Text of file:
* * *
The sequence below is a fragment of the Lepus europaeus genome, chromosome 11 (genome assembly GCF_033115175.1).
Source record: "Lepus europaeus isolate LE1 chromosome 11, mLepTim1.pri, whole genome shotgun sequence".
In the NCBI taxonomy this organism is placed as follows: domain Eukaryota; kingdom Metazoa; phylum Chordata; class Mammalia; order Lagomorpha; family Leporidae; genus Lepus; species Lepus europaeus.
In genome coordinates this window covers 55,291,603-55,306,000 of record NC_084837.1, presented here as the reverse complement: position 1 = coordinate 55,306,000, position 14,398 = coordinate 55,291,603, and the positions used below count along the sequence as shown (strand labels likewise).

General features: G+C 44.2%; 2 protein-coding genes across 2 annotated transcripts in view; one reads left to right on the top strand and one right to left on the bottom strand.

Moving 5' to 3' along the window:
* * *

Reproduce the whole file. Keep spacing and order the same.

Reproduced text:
The sequence below is a fragment of the Lepus europaeus genome, chromosome 11 (genome assembly GCF_033115175.1).
Source record: "Lepus europaeus isolate LE1 chromosome 11, mLepTim1.pri, whole genome shotgun sequence".
In the NCBI taxonomy this organism is placed as follows: domain Eukaryota; kingdom Metazoa; phylum Chordata; class Mammalia; order Lagomorpha; family Leporidae; genus Lepus; species Lepus europaeus.
In genome coordinates this window covers 55,291,603-55,306,000 of record NC_084837.1, presented here as the reverse complement: position 1 = coordinate 55,306,000, position 14,398 = coordinate 55,291,603, and the positions used below count along the sequence as shown (strand labels likewise).

General features: G+C 44.2%; 2 protein-coding genes across 2 annotated transcripts in view; one reads left to right on the top strand and one right to left on the bottom strand.

Moving 5' to 3' along the window: